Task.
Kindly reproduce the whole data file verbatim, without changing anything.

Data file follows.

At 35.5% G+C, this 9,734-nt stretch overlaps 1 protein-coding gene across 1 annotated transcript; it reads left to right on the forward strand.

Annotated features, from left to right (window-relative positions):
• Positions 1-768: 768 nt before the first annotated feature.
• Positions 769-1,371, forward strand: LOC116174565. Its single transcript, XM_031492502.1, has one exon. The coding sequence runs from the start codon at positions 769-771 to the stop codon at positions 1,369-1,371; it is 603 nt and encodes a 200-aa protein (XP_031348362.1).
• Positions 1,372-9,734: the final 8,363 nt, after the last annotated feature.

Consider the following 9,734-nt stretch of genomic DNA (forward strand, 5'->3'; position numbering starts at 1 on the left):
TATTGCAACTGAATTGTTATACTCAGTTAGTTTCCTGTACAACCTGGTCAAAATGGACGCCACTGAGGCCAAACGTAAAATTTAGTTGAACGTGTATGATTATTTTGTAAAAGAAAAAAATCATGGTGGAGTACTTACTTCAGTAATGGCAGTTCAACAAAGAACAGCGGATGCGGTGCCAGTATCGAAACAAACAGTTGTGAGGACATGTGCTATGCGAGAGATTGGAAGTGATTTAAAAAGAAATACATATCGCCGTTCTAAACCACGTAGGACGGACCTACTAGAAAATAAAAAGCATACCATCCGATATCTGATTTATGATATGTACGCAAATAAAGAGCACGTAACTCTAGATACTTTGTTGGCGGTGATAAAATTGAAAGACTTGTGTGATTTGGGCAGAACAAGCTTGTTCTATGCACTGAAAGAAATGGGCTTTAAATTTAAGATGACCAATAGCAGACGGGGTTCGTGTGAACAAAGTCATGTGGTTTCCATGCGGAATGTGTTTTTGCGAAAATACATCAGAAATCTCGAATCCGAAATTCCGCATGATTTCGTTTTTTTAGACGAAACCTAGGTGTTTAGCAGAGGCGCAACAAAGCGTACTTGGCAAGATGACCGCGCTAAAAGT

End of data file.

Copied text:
At 35.5% G+C, this 9,734-nt stretch overlaps 1 protein-coding gene across 1 annotated transcript; it reads left to right on the forward strand.

Annotated features, from left to right (window-relative positions):
• Positions 1-768: 768 nt before the first annotated feature.
• Positions 769-1,371, forward strand: LOC116174565. Its single transcript, XM_031492502.1, has one exon. The coding sequence runs from the start codon at positions 769-771 to the stop codon at positions 1,369-1,371; it is 603 nt and encodes a 200-aa protein (XP_031348362.1).
• Positions 1,372-9,734: the final 8,363 nt, after the last annotated feature.

Consider the following 9,734-nt stretch of genomic DNA (forward strand, 5'->3'; position numbering starts at 1 on the left):
TATTGCAACTGAATTGTTATACTCAGTTAGTTTCCTGTACAACCTGGTCAAAATGGACGCCACTGAGGCCAAACGTAAAATTTAGTTGAACGTGTATGATTATTTTGTAAAAGAAAAAAATCATGGTGGAGTACTTACTTCAGTAATGGCAGTTCAACAAAGAACAGCGGATGCGGTGCCAGTATCGAAACAAACAGTTGTGAGGACATGTGCTATGCGAGAGATTGGAAGTGATTTAAAAAGAAATACATATCGCCGTTCTAAACCACGTAGGACGGACCTACTAGAAAATAAAAAGCATACCATCCGATATCTGATTTATGATATGTACGCAAATAAAGAGCACGTAACTCTAGATACTTTGTTGGCGGTGATAAAATTGAAAGACTTGTGTGATTTGGGCAGAACAAGCTTGTTCTATGCACTGAAAGAAATGGGCTTTAAATTTAAGATGACCAATAGCAGACGGGGTTCGTGTGAACAAAGTCATGTGGTTTCCATGCGGAATGTGTTTTTGCGAAAATACATCAGAAATCTCGAATCCGAAATTCCGCATGATTTCGTTTTTTTAGACGAAACCTAGGTGTTTAGCAGAGGCGCAACAAAGCGTACTTGGCAAGATGACCGCGCTAAAAGT